Create synthetic time-series with anomaly signatures in Python

Basically, we want to synthesize time-series data with anomalies and other patterns, automatically label them, and feed them to the tslearn algorithms for teaching our AI agent about these patterns.

In particular, if we want to use deep-learning-based classifiers (as offered by tslearn), then we may need a significant amount of data covering all possible variations, which may not be available readily in real-life situations. This is where synthetic data comes in handy.

Off to the adventure then!


Teaching the AI agent about time-series patterns

The demo notebook can be found here in my Github repo. The process of converting time-series data to a format suitable for training by a tslearn model is rather simple and is illustrated in the notebook. Here, we mainly focus on the various types of classification results as illustrations.


High or low variance in the data?

I deal with a lot of industrial data i.e. where an army of sensors are creating a never-ending stream of digital data from machines, factories, operators, and business processes.

Detecting whether a time-series data stream has high or low variance can be critical for many process decisions downstream. So, we start there.

The flow is simple,

  • generate synthetic data using SyntheticTS module (discussed in my article here and can be found here)
  • generate corresponding class labels to match these Numpy/Pandas data series (Note the auto-generation of labels based on domain knowledge injection)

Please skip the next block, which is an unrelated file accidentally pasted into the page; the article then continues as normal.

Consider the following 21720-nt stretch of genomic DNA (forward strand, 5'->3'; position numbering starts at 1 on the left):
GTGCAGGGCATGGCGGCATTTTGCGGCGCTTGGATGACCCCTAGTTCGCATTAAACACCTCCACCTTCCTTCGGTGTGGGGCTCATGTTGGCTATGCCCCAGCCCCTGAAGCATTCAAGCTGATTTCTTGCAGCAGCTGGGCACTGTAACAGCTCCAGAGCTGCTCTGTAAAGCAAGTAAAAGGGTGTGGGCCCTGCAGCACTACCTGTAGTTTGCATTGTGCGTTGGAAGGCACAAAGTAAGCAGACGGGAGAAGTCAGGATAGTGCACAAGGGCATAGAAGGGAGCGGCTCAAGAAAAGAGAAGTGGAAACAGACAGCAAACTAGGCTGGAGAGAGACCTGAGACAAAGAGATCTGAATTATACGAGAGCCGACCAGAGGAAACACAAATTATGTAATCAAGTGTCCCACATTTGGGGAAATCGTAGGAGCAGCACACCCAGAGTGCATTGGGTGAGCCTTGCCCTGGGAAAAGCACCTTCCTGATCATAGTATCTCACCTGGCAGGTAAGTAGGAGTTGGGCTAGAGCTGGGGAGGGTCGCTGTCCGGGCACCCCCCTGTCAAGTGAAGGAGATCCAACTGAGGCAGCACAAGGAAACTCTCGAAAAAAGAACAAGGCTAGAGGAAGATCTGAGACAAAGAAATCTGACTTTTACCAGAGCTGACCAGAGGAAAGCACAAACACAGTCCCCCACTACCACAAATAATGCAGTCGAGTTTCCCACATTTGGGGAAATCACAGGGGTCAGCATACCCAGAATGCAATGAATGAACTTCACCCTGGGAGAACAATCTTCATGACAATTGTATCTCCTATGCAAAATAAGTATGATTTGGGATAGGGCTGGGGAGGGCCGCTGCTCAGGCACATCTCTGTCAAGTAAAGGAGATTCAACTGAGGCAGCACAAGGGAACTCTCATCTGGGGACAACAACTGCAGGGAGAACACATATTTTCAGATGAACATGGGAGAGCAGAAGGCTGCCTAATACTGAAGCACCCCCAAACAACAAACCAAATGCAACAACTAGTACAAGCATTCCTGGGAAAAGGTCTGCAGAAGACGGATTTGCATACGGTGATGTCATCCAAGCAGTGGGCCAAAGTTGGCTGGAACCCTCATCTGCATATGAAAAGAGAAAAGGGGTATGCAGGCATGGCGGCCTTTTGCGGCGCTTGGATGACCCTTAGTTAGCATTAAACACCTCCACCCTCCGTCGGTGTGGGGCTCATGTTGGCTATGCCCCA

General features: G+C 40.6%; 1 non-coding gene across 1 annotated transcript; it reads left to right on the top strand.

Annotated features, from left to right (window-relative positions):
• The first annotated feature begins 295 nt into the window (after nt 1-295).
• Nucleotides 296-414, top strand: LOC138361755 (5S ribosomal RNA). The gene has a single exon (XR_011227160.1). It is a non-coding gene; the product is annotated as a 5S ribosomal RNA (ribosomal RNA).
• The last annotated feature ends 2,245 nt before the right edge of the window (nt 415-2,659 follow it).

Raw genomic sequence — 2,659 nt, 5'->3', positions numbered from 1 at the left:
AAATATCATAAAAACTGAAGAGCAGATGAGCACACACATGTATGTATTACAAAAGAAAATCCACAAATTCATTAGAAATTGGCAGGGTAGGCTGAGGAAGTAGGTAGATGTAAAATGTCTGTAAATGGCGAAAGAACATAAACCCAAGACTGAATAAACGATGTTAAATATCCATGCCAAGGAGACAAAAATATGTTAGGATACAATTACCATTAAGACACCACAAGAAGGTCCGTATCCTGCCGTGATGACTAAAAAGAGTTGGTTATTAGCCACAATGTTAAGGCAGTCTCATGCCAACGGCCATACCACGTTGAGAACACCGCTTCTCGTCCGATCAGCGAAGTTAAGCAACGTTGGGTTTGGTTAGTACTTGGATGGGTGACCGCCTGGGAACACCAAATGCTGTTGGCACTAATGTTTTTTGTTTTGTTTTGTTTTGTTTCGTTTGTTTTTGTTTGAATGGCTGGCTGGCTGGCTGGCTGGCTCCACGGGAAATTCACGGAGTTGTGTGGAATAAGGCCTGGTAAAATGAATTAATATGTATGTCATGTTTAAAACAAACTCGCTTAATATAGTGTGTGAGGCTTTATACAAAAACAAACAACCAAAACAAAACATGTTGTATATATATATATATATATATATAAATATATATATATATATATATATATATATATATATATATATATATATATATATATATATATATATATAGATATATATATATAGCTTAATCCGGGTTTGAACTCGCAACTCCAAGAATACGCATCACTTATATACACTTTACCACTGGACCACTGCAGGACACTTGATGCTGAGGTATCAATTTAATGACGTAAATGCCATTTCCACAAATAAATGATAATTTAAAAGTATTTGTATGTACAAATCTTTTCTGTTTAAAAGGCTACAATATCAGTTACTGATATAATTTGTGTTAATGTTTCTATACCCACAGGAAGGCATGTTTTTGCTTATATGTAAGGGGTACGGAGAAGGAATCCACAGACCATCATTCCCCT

• convert the synthetic series data to tslearn time-series objects(arrays)
  • store them in the training dataset
  • feed the training data to a suitable time-series classifier from tslearn. We chose the TimeSeriesMLPClassifier method which is built atop the familiar multi-layer perceptron method of Scikit-learn essentially implementing a fully connected deep learning network.

Training flow with Synthetic data, Source: Prepared entirely by the author


The TimeSeriesMLPClassifier has all the bells and whistles of the standard Scikit-learn MLP classifier,

  • hidden layer size and number of neurons
  • activation function
  • solver/optimizer (e.g. ‘Adam’)
  • learning rate
  • batch size
  • tolerance
  • momentum settings
  • early stopping criterion

Basically, we want to synthesize time-series data with anomalies and other patterns, automatically label them, and feed them to the tslearn algorithms for teaching our AI agent about these patterns.